March 2023


Heave spring

How nice does this heave spring look? I'm really pleased with how Nigel at Altiss has built it. I designed it in Fusion 360, and its a generic design, commonly seen on car's with third elements. It needs powder coating, but I'll wait until I've trial fitted it on the car.


Pair of fourth places at Cadwell

Good grief it rained, a lot, and hailed, and the sun shone just to tease everyone in to thinking it might brighten up and dry out. But regular as clockwork, the rain would then return, making the track wet again, then damp, then wet again. Having never driven the Mygale around Cadwell, my first practice run was red flagged when a competitor ahead fell off. So I only manged the first kilometer at pace, the remaining two kilometers were at 30mph expecting to find a car beached somewhere. During the red flag, another National A driver ahead managed to spin off, so much for progressing at a moderate pace when the flags are out.

So not the best start to the day. The event was then halted for over an hour whilst a driver was attended to by the medics after suffering chest pains. Another driver was also being examined for back injuries after crashing backwards in to the barriers on their practice run. When the meeting restarted, the final car to complete its practice run finished at 11:55, and then it was straight in to the first timed runs and the quailifier for the run off. The track was very wet, again following another downpour, and I put in a mediocre time as I completed my first lap at a decent pace. But I qualified 4th fastest.

Then more rain, and then a dry spell, and we were out for the second timed run which was the first run off. I found some more pace and managed to finish 4th behind Pete, Smiley and a blistering pace set by Simon Bainbridge, some 10 seconds quicker ahead of 2nd place! Ouch. Still it was a good 22 points and a nice start to the year.

130mph in the wet is quite exciting Following an almighty hail storm, the organisers then decided on a thirty minute break, to allow the surface water to drain. They even had a tractor out on the start/finish straight, blowing air on the to track to remove water. We eventually restarted, and then our turn came around for the third and final timed run of the day, which was also our second run off run.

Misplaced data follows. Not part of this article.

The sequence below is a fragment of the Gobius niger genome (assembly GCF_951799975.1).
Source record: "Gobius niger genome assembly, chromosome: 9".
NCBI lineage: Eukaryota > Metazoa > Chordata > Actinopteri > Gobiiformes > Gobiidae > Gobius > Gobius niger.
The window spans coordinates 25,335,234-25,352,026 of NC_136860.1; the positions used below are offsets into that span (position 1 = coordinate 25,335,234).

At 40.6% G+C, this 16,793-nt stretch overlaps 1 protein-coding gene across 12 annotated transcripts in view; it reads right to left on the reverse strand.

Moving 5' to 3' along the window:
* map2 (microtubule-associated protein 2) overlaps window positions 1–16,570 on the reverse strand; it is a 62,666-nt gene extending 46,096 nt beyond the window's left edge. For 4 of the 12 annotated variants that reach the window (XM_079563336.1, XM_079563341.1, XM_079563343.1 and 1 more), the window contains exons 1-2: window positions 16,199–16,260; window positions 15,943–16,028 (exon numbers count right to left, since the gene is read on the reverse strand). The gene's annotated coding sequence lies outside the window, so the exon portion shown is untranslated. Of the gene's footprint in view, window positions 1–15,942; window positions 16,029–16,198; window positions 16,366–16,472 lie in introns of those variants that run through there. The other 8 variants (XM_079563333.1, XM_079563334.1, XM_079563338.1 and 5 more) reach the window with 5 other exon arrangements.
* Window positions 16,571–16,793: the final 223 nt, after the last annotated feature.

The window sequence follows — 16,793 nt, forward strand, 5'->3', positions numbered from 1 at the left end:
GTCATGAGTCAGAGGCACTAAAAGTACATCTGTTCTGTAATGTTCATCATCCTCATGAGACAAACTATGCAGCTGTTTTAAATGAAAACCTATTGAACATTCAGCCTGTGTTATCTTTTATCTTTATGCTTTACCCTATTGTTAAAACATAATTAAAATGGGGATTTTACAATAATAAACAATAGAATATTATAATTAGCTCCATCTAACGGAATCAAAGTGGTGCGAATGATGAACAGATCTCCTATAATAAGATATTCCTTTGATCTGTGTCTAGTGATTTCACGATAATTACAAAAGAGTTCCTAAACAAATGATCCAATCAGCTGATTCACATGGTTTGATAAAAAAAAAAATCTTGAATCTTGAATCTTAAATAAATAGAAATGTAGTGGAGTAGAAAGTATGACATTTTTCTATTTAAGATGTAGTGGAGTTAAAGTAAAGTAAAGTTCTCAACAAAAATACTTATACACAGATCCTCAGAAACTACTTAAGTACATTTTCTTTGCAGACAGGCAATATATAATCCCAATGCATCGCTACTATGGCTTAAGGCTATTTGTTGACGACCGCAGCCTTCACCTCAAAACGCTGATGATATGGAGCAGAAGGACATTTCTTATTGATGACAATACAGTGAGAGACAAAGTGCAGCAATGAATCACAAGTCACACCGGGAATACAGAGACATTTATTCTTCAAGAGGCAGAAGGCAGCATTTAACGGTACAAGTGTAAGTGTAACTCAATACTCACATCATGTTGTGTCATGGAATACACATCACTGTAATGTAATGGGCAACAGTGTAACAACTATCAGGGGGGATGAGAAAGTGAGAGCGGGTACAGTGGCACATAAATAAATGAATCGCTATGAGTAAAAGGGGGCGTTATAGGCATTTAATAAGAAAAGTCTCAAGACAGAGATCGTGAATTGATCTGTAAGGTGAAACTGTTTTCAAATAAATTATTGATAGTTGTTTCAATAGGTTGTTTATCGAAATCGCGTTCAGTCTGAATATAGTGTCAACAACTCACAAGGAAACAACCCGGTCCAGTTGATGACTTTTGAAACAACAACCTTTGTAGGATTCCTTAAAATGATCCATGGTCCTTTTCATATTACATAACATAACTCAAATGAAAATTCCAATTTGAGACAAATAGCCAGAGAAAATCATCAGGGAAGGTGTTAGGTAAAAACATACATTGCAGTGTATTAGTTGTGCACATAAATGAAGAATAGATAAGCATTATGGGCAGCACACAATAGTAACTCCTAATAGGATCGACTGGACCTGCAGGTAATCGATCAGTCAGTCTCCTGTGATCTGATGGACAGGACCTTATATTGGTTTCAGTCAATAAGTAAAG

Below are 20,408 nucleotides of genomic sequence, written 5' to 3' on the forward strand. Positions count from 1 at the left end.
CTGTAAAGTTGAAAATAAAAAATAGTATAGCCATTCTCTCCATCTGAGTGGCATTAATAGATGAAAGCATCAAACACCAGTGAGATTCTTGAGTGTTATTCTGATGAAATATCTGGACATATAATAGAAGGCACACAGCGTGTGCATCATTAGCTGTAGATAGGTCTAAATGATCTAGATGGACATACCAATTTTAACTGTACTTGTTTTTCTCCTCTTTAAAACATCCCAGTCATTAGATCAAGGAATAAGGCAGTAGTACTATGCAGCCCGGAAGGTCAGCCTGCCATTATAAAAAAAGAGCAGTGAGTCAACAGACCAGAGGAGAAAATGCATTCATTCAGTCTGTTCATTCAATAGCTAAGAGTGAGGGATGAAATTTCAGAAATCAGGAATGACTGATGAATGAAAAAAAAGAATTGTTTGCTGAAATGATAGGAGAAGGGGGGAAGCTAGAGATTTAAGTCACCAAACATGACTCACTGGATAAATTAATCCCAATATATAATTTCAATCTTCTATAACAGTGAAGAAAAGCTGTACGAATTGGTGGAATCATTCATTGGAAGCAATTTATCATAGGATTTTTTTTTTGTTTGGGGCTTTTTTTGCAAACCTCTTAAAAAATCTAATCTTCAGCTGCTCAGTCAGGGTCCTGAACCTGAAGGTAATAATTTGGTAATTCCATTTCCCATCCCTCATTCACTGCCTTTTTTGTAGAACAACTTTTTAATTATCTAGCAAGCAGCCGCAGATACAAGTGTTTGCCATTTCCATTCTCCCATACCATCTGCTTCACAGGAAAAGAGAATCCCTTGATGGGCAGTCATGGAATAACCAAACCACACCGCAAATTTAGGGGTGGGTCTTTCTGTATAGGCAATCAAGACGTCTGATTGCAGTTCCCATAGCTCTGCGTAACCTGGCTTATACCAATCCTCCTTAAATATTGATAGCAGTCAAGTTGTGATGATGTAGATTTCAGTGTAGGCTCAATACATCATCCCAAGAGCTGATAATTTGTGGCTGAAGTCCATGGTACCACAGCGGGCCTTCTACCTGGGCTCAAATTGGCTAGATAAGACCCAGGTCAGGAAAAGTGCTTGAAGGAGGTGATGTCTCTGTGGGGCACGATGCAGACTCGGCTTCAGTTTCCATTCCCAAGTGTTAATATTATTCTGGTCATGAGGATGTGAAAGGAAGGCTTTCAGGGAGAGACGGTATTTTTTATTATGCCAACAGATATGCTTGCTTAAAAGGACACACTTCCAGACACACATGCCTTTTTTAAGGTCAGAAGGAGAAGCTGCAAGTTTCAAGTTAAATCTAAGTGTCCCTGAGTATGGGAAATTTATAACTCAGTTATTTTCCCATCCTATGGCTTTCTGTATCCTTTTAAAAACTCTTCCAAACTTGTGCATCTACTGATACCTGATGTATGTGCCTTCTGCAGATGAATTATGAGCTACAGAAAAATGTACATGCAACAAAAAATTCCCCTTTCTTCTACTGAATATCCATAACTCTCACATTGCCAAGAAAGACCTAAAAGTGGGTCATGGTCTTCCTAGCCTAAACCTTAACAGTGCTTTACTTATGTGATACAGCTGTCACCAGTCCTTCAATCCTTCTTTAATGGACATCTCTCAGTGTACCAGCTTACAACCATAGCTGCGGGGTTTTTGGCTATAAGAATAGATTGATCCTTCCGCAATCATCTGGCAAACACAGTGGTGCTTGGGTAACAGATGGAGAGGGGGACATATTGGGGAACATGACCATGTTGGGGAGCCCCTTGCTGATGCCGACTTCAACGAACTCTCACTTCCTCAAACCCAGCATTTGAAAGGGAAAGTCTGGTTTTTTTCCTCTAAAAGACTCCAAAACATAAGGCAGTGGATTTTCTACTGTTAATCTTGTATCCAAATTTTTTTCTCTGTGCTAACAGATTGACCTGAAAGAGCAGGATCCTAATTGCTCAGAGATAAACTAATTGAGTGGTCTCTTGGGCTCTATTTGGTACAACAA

Whilst I set off at a relatively good pace, still on the wets, to find that the last two kilometres were just damp, certainly not wet enough for wets. When I had almost completed the lap, the red flags came out, and I found Steve Brown had fallen off ahead in his Empire. So I returned slowly to the start line area, and joined the queue to have a re-run. Five minutes later, after Brown was recovered, the cars that were queued ahead, started off again, and this time property developer Nick Scott had a big off, landing heavily backwards in the barriers, resulting in a very expensive repair bill for the Force owner. The recovery truck, ambulance, and the course safety car all went out, and it took over 15 minutes to clear the mess. With one eye on the weather, we were then able to restart again, and this time, knowing where the dry areas were, I managed to push very hard, with corner speeds >20mph higher than the previous red flagged run, to improve on my first run off time by almost 10 seconds with a 95.61 ending up less than a second behind Goulding in third (94.84), with Stephen Miles second (93.41), and again, Simon Bainbridge simply miles in the lead with an 87.38s! in first place. But then what would you expect from a car with 750bhp!

After helping Nick Scott turn his trailer around so it could be towed down to the scrutineering bay for collection, I continued putting the car back in to the trailer, by which time it started raining again. The it was time to applaud the trophy winners, and start the journey home, getting back to Leicester for 7:30pm

There were no issues with the car, the data is proving very valuable, and I was able to give full throttle and let the traction control take care of the wheelspin, and it was surprising how little wheel spin there was until I really provoked the car in to trying to spin the rears. The brand new Avons were fantastic. My 95 second run sadly wasnt recorded as the camera battery had gone flat with all the hanging around. But I do have the 104 second run, my first run off run, now posted on youtube, and the video can be seen below.

I'm fourth overall in the British Sprint Championship, and I'm joint first place in the BARC Speed Championship. So not a bad day really.

During the day the car used 6.01 litres of race fuel and covered approx. 18km, with all five runs completed on the Avon wet tyres.


Swivel seat